August 19th, 2007

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"MAYA" (Indian Dance)

Saturday night E and I went to see "MAYA", a bharatnatyam (Indian dance) fusion ballet by Padmashree Shobana and Ensemble.

The first part of the show was three separate pieces of dance set to a mix of world music (one featured flamenco). This was followed by a full presentation of an Indian legend/folktale concerning Rama, Sita and Ravan. Googling reveals that it was probably a good portion of the Ramayana. There was a intermission in the middle of this portion where one could go to the lobby and have some indian food (idli, samosa and cholay - yum!)

I hadn't seen Indian dance performed before. It felt like modern dance with very sharp, quick movements that at times had a sense of "hopping" to them. This was mixed with some very precise hand gestures and positions and very animated facial expressions.

The Ramayana presentation was different in that there was dialogue played during the dance and the dancers performed to the dialogue and integrated their dancing and gestures to it. It felt to me like watching people perform in sign language. The combination of dance, dialogue and gesture was something I hadn't seen before.

Overall, the show was very interesting and I rather enjoyed it. I think that E liked it, but she's thirteen and won't ever cop to liking something that isn't mainstream.
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nature (destroying) boy

Most of Sunday and a couple hours of Saturday was devoted to clearing out some of the overgrowth that has been taking over the back yard (we're not the most devoted gardeners).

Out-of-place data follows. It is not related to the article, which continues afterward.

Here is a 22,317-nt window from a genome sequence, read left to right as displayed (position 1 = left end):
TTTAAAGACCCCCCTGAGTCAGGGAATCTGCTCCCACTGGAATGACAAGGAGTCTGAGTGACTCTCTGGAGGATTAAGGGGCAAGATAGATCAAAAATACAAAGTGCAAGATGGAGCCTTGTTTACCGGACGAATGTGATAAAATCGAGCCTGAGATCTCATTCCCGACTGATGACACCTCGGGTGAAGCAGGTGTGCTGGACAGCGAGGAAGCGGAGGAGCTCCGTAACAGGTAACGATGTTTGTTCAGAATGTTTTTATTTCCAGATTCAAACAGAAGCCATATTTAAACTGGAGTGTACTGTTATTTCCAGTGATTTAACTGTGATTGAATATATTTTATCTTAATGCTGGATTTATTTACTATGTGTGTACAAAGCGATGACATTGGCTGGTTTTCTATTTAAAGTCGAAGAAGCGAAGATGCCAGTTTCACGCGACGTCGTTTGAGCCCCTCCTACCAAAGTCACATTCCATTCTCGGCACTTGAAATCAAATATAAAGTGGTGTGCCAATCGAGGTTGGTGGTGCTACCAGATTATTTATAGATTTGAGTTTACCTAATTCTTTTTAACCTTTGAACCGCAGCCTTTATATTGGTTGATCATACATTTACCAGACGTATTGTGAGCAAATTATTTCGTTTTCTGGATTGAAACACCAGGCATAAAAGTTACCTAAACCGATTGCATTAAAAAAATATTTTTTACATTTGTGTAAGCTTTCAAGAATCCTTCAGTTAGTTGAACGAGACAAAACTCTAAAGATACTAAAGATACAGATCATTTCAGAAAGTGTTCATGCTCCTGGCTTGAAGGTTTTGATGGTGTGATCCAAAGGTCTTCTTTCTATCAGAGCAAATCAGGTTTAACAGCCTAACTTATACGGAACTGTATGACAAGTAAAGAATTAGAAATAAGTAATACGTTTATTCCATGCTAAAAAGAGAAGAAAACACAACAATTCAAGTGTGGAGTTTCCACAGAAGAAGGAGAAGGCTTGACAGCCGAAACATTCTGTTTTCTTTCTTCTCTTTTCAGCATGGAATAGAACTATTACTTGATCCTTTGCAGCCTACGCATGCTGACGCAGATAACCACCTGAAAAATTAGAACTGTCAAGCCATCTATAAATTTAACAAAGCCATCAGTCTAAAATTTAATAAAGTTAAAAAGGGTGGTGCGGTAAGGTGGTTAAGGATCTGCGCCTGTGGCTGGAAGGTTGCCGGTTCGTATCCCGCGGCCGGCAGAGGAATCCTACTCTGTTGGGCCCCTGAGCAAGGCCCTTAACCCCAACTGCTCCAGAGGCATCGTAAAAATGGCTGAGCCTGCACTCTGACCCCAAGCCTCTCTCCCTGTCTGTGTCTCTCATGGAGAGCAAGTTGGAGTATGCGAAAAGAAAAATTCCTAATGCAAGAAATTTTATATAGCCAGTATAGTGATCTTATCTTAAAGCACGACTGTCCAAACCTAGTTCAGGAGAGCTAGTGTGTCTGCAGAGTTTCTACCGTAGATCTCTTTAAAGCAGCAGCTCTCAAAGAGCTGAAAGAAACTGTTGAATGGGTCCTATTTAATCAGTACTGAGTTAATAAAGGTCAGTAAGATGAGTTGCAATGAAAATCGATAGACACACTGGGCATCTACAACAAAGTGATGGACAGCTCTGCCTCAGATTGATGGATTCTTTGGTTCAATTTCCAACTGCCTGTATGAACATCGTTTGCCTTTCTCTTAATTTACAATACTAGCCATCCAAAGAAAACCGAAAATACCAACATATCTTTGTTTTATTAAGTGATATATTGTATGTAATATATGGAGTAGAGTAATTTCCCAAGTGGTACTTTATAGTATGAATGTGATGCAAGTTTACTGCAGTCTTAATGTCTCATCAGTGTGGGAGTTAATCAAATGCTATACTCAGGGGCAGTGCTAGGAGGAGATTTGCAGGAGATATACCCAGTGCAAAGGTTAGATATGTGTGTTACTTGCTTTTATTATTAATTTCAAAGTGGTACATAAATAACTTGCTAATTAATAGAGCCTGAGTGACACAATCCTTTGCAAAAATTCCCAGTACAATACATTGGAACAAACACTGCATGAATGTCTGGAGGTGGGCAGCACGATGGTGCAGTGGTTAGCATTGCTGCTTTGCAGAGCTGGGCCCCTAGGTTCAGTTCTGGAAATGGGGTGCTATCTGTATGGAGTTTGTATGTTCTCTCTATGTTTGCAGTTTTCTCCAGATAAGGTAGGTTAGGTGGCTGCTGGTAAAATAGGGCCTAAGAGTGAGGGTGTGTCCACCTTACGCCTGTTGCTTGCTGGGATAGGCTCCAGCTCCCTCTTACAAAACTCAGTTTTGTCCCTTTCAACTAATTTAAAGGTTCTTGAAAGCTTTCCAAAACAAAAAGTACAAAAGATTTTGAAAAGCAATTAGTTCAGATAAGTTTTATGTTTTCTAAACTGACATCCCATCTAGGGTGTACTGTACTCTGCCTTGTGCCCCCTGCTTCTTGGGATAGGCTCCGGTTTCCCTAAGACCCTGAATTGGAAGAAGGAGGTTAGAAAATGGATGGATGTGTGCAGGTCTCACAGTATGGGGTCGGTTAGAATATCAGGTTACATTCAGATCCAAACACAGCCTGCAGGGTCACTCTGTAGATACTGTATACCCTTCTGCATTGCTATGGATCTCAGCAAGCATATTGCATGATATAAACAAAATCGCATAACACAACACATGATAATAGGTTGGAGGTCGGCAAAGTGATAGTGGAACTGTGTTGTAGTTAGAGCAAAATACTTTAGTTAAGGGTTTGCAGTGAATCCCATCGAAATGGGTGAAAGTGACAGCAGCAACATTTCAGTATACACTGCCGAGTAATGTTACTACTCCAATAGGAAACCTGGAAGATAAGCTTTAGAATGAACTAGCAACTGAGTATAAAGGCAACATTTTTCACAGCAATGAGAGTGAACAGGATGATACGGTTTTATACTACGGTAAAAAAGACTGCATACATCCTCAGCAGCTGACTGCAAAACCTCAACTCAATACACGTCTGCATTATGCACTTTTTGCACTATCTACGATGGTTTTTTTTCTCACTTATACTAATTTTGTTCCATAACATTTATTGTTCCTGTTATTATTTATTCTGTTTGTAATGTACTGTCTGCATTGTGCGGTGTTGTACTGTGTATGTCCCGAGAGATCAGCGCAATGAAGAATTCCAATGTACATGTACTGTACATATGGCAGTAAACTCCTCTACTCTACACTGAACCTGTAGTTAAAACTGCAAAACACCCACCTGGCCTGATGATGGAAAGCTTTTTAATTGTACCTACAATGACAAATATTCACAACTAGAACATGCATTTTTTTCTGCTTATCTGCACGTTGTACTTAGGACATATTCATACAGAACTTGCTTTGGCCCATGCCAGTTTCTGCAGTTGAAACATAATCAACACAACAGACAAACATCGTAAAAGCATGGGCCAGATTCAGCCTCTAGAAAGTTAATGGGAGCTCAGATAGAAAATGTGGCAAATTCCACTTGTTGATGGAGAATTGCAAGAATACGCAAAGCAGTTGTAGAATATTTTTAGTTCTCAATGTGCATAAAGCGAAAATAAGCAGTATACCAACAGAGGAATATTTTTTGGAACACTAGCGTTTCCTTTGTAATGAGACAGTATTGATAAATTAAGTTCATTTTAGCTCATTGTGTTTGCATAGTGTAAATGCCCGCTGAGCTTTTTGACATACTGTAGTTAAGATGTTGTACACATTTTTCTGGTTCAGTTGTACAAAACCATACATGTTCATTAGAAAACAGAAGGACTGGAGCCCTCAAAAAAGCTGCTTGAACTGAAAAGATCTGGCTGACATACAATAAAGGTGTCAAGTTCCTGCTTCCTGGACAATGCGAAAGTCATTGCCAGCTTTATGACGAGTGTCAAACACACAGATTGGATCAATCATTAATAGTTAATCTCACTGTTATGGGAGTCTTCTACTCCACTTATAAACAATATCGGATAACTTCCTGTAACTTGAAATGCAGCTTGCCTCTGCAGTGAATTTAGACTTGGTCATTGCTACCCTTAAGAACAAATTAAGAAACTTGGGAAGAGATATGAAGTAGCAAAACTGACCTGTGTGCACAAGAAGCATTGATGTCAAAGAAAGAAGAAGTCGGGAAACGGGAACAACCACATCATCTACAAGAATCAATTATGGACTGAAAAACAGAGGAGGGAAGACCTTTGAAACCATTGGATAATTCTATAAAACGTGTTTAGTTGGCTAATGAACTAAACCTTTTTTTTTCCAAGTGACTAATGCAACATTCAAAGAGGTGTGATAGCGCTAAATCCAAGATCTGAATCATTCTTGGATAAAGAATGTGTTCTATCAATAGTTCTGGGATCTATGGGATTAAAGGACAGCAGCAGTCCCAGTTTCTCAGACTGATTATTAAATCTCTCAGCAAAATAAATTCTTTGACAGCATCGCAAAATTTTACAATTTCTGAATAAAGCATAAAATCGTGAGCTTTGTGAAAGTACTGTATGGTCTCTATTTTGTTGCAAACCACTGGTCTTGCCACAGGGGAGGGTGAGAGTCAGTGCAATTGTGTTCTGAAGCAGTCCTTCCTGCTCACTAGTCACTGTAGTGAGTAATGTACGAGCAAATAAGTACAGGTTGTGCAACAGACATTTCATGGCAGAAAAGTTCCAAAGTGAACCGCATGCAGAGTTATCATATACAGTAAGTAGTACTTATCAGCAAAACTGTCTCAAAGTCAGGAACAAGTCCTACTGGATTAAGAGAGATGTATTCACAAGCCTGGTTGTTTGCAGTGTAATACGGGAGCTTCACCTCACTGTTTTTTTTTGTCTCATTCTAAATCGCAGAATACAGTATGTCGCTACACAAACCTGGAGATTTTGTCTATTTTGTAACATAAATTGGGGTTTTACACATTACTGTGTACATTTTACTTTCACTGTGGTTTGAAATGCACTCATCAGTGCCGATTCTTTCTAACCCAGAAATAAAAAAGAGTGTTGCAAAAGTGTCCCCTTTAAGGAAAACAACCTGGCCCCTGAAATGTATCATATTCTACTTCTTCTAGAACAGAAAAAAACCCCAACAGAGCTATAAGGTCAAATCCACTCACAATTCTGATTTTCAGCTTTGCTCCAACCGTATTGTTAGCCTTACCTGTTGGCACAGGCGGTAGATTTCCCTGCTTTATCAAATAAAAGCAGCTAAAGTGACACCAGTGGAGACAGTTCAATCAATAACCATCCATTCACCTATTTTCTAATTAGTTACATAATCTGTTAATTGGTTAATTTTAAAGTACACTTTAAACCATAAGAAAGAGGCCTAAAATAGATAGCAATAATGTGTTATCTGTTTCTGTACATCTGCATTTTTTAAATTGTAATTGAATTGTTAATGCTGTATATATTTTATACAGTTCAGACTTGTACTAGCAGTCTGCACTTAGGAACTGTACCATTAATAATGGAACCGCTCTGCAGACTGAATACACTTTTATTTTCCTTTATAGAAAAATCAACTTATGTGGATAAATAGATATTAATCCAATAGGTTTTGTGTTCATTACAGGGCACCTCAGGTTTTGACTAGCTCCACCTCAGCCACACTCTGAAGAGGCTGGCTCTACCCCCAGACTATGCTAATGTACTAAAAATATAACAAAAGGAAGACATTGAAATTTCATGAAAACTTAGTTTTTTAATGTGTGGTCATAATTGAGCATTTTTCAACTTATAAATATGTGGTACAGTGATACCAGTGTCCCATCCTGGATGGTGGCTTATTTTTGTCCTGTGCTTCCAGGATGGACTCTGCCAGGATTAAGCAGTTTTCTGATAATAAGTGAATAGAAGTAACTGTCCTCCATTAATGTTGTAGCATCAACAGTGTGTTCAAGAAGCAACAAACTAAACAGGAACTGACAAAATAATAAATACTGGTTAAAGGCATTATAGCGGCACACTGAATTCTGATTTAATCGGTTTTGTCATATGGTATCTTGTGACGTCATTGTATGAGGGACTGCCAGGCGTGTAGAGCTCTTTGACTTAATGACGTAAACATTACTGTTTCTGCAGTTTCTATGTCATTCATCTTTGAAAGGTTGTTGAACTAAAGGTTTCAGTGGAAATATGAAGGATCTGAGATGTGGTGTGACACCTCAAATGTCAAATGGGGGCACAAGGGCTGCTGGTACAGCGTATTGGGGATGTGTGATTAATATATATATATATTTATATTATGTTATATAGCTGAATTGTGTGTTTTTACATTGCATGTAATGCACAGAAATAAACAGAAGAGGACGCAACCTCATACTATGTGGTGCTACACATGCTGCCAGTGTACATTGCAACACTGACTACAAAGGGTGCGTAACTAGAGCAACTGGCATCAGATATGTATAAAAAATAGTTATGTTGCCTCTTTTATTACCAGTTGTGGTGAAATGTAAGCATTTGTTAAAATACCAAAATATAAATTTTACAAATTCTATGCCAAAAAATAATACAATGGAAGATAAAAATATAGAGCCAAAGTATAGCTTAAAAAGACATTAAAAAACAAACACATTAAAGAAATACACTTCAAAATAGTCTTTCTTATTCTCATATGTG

The occasion was Neighborhood Cleanup Day (aka Junk Pickup Day) on Wed Aug 22, when the county brings large trucks and claw grabber machines around and takes everyone's junk they don't want.

The main effort was aimed towards getting rid of some of the awful (and large) privet infestations near the porch, the shed, and the garden. It was hard, physical, burly labor - pruning branches, sawing trees, hauling foliage from back yard to front, shearing and chopping the large pieces to fit into either the green waste buckets or into the outside pile.

It felt very good to be outside, working hard, shirtless, sweating like crazy and drinking liter after liter of water. Once done, the end result of the labor was very noticeable (big, clear privet-free spaces) and very satisfying.

High points were a red praying mantis, "Wait, Wait, Don't Tell Me" on the radio, and the end result.

The toughest part was near the garden, where there was a mix of privet, overgrown rose bush, and bermuda grass. That was not fun and was slow, careful, and at times difficult work. Luckily, I only have a few arm and side scratches and a small "pinch bruise" on a finger. But I am definitely worn out.